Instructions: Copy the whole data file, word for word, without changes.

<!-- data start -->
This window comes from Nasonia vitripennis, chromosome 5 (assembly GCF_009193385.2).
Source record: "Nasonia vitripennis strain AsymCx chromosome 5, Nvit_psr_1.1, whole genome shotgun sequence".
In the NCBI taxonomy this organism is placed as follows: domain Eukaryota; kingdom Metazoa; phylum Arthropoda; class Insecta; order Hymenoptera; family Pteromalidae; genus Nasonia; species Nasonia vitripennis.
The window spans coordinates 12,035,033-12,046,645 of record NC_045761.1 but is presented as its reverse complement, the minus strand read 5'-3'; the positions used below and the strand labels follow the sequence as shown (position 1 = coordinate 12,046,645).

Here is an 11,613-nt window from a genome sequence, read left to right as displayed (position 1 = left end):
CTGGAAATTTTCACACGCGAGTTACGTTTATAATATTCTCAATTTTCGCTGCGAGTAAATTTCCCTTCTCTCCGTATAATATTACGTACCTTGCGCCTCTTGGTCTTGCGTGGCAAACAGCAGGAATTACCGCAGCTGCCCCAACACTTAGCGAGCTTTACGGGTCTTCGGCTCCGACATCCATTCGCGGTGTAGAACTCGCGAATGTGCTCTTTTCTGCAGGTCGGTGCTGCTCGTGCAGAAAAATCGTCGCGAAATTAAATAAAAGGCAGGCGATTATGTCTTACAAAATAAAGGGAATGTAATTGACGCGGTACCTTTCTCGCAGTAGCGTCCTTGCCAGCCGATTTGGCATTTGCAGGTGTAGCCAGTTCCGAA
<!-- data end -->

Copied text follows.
This window comes from Nasonia vitripennis, chromosome 5 (assembly GCF_009193385.2).
Source record: "Nasonia vitripennis strain AsymCx chromosome 5, Nvit_psr_1.1, whole genome shotgun sequence".
In the NCBI taxonomy this organism is placed as follows: domain Eukaryota; kingdom Metazoa; phylum Arthropoda; class Insecta; order Hymenoptera; family Pteromalidae; genus Nasonia; species Nasonia vitripennis.
The window spans coordinates 12,035,033-12,046,645 of record NC_045761.1 but is presented as its reverse complement, the minus strand read 5'-3'; the positions used below and the strand labels follow the sequence as shown (position 1 = coordinate 12,046,645).

Here is an 11,613-nt window from a genome sequence, read left to right as displayed (position 1 = left end):
CTGGAAATTTTCACACGCGAGTTACGTTTATAATATTCTCAATTTTCGCTGCGAGTAAATTTCCCTTCTCTCCGTATAATATTACGTACCTTGCGCCTCTTGGTCTTGCGTGGCAAACAGCAGGAATTACCGCAGCTGCCCCAACACTTAGCGAGCTTTACGGGTCTTCGGCTCCGACATCCATTCGCGGTGTAGAACTCGCGAATGTGCTCTTTTCTGCAGGTCGGTGCTGCTCGTGCAGAAAAATCGTCGCGAAATTAAATAAAAGGCAGGCGATTATGTCTTACAAAATAAAGGGAATGTAATTGACGCGGTACCTTTCTCGCAGTAGCGTCCTTGCCAGCCGATTTGGCATTTGCAGGTGTAGCCAGTTCCGAA